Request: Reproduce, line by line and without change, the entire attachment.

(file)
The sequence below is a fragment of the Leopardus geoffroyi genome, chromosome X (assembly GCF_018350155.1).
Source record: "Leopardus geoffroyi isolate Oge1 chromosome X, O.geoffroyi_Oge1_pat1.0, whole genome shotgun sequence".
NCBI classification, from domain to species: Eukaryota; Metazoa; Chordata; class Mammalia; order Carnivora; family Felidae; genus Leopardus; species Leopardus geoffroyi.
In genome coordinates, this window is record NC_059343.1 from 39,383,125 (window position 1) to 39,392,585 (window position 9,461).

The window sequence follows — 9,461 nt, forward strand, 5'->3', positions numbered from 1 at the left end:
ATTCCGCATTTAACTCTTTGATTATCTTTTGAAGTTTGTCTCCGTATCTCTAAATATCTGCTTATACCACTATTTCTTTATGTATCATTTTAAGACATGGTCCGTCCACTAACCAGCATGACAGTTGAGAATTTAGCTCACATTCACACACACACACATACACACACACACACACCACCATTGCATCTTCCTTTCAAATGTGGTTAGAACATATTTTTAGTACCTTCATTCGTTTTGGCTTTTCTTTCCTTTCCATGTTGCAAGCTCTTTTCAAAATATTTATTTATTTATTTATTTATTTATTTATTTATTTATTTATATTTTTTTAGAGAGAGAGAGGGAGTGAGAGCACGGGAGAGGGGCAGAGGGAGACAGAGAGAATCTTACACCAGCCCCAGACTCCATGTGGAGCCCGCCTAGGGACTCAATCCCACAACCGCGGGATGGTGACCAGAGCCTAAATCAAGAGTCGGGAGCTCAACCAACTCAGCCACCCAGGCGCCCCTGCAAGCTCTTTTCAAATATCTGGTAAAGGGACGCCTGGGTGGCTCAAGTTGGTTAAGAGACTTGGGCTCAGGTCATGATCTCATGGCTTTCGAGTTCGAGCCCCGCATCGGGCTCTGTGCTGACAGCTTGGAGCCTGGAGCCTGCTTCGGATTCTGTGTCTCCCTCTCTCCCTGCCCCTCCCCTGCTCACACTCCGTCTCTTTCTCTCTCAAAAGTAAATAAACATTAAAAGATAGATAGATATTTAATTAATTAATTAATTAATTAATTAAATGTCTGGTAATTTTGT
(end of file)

The sequence below is a fragment of the Leopardus geoffroyi genome, chromosome X (assembly GCF_018350155.1).
Source record: "Leopardus geoffroyi isolate Oge1 chromosome X, O.geoffroyi_Oge1_pat1.0, whole genome shotgun sequence".
NCBI classification, from domain to species: Eukaryota; Metazoa; Chordata; class Mammalia; order Carnivora; family Felidae; genus Leopardus; species Leopardus geoffroyi.
In genome coordinates, this window is record NC_059343.1 from 39,383,125 (window position 1) to 39,392,585 (window position 9,461).

The window sequence follows — 9,461 nt, forward strand, 5'->3', positions numbered from 1 at the left end:
ATTCCGCATTTAACTCTTTGATTATCTTTTGAAGTTTGTCTCCGTATCTCTAAATATCTGCTTATACCACTATTTCTTTATGTATCATTTTAAGACATGGTCCGTCCACTAACCAGCATGACAGTTGAGAATTTAGCTCACATTCACACACACACACATACACACACACACACACCACCATTGCATCTTCCTTTCAAATGTGGTTAGAACATATTTTTAGTACCTTCATTCGTTTTGGCTTTTCTTTCCTTTCCATGTTGCAAGCTCTTTTCAAAATATTTATTTATTTATTTATTTATTTATTTATTTATTTATTTATATTTTTTTAGAGAGAGAGAGGGAGTGAGAGCACGGGAGAGGGGCAGAGGGAGACAGAGAGAATCTTACACCAGCCCCAGACTCCATGTGGAGCCCGCCTAGGGACTCAATCCCACAACCGCGGGATGGTGACCAGAGCCTAAATCAAGAGTCGGGAGCTCAACCAACTCAGCCACCCAGGCGCCCCTGCAAGCTCTTTTCAAATATCTGGTAAAGGGACGCCTGGGTGGCTCAAGTTGGTTAAGAGACTTGGGCTCAGGTCATGATCTCATGGCTTTCGAGTTCGAGCCCCGCATCGGGCTCTGTGCTGACAGCTTGGAGCCTGGAGCCTGCTTCGGATTCTGTGTCTCCCTCTCTCCCTGCCCCTCCCCTGCTCACACTCCGTCTCTTTCTCTCTCAAAAGTAAATAAACATTAAAAGATAGATAGATATTTAATTAATTAATTAATTAATTAATTAAATGTCTGGTAATTTTGT